Thursday, 7 October 2010

Good old fashioned email

I've thought a lot about how we publicise our services in the last 12 months (for instance a couple of posts tagged publicity and all the Facebook stuff). I've thought about our website, social media, digital signage, email newsletters and print. All with a view to engaging students in what we do. More recently we've summarised our diverse range of services in some simple statements (I blogged about the first draft of those here), which have helped both staff as well as students understand more what we do and how it fits together. They're as follows:
  • Succeed in your studies
  • Gain experience
  • Develop your career
Incrementally we are getting more engagement, evidenced in part by the number of 'Likes' on our Facebook page (but I'm trying to get beyond likes). We've also been running a Student Development roadshow this week to get out and about on campus to tell students (and possibly staff) about what we do. In spite of all this activity I was still suspicious when I got in this morning to find more 1,800 emails in my roadshow signup subfolder. I asked on Twitter if anyone knew why it might be (I'd suspected David might have popped something up on the Students' Union Facebook page) but in the end I found out it was via a good old fashioned email from Paul Jackson, our Director (see below). It went to all students and we now have more than 2,300 responses since 17:46 yesterday (more than 500 of which were since having made the form University of Leicester login only).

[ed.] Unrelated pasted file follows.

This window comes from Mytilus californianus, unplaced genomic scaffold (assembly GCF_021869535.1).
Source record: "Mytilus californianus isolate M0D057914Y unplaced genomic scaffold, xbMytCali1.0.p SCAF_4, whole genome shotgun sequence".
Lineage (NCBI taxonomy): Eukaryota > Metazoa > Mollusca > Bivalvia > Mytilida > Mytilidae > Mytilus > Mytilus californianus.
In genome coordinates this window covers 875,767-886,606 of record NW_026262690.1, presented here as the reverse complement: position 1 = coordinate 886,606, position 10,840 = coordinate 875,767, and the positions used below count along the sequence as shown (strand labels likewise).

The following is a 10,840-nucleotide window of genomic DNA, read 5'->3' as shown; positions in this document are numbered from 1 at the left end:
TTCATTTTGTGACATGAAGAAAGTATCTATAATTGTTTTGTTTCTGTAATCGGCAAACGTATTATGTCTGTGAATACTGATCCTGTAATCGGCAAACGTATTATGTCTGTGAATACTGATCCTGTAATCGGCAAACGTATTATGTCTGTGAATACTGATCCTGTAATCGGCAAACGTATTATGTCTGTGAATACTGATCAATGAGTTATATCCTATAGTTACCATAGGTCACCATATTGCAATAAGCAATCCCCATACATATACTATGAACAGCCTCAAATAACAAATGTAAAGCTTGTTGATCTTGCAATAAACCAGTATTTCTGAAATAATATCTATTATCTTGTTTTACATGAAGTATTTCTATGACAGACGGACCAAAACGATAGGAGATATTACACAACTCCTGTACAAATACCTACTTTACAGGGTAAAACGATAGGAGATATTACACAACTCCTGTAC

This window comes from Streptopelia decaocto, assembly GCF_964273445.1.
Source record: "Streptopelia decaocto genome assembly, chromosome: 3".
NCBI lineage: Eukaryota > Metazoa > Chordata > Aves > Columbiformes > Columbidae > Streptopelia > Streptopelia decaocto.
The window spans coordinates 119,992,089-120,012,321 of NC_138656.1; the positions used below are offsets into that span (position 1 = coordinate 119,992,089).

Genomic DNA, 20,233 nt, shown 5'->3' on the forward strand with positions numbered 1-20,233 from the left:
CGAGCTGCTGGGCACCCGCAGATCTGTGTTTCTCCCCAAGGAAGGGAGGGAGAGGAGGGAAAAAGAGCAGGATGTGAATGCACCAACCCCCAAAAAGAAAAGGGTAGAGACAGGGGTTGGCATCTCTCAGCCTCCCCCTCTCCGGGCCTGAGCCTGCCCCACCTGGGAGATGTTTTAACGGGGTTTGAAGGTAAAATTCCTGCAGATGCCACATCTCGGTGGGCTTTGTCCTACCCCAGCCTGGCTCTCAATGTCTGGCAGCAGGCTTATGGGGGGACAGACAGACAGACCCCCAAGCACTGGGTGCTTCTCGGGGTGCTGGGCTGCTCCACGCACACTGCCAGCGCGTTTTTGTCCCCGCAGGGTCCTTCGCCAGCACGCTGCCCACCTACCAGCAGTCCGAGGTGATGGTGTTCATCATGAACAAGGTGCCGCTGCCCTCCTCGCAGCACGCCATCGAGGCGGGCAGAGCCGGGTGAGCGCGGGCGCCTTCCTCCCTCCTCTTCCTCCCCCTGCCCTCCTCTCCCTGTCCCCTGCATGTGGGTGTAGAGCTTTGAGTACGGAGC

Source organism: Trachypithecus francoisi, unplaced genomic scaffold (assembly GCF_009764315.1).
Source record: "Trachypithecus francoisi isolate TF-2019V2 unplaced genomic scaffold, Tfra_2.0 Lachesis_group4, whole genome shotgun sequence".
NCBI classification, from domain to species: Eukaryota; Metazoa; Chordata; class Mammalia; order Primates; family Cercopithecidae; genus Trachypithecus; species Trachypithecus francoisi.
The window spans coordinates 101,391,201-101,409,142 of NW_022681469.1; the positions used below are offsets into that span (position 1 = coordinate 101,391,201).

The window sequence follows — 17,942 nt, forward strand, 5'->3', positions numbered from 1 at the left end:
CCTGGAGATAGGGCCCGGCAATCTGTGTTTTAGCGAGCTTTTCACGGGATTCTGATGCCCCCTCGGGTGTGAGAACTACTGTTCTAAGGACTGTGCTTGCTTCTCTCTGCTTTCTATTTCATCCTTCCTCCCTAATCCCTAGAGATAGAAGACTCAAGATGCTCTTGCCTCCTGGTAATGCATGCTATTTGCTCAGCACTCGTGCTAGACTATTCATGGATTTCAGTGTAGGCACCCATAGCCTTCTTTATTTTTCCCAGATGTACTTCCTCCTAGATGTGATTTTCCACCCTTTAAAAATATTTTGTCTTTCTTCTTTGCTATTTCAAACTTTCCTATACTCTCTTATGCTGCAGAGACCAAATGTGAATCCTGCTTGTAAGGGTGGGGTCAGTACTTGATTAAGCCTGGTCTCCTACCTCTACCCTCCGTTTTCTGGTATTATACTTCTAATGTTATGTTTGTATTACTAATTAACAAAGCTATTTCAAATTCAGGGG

So I've been musing about why this worked so well. I think there are a number of factors:
  • timing - I suspect people are more responsive to this kind of thing at the beginning of the academic year (especially freshers?)
  • tone - I think Paul struck a good tone in the email - supportive and friendly
  • simplicity - the email only asked students to do one thing 'click the link to receive important information'
  • clarity - I also think that the 'succeed in your studies, gain experience, develop your career' thing is nice and clear
  • incentive - there's a chance to win a £50 iTunes voucher if you sign up (as a University of Leicester student) - but I'd be surprised if that made a big difference
Now I need to do make sure that we capitalise on this initial interest. I also need to think about how to manage such big numbers. I'm certainly going to encourage people towards our Facebook and Twitter accounts, but maybe students just like good old fashioned email. I thought that was for old people.


  1. It's interesting to me that you got so many responses to an email that a) doesn't initially announce who it's from and what it's about (this only comes after the 'click here' link - before then it's "important information about what's going on") and b) doesn't announce the incentive!__If you'd had no responses, I'd have blamed these two things. But given that you got a huge response, maybe there's something to this:__a) the lack of info, or generally intriguing "important information about what's going on" was more of an incentive than precise info (curiosity or self-conclusion leading to engagement)__b) announcing the incentive at stage 2, on the sign-up form (where many students might just close the window when they find they have to, you, know, actually type stuff) might have given that extra umph to keep them interested.__Interesting. And congratulations!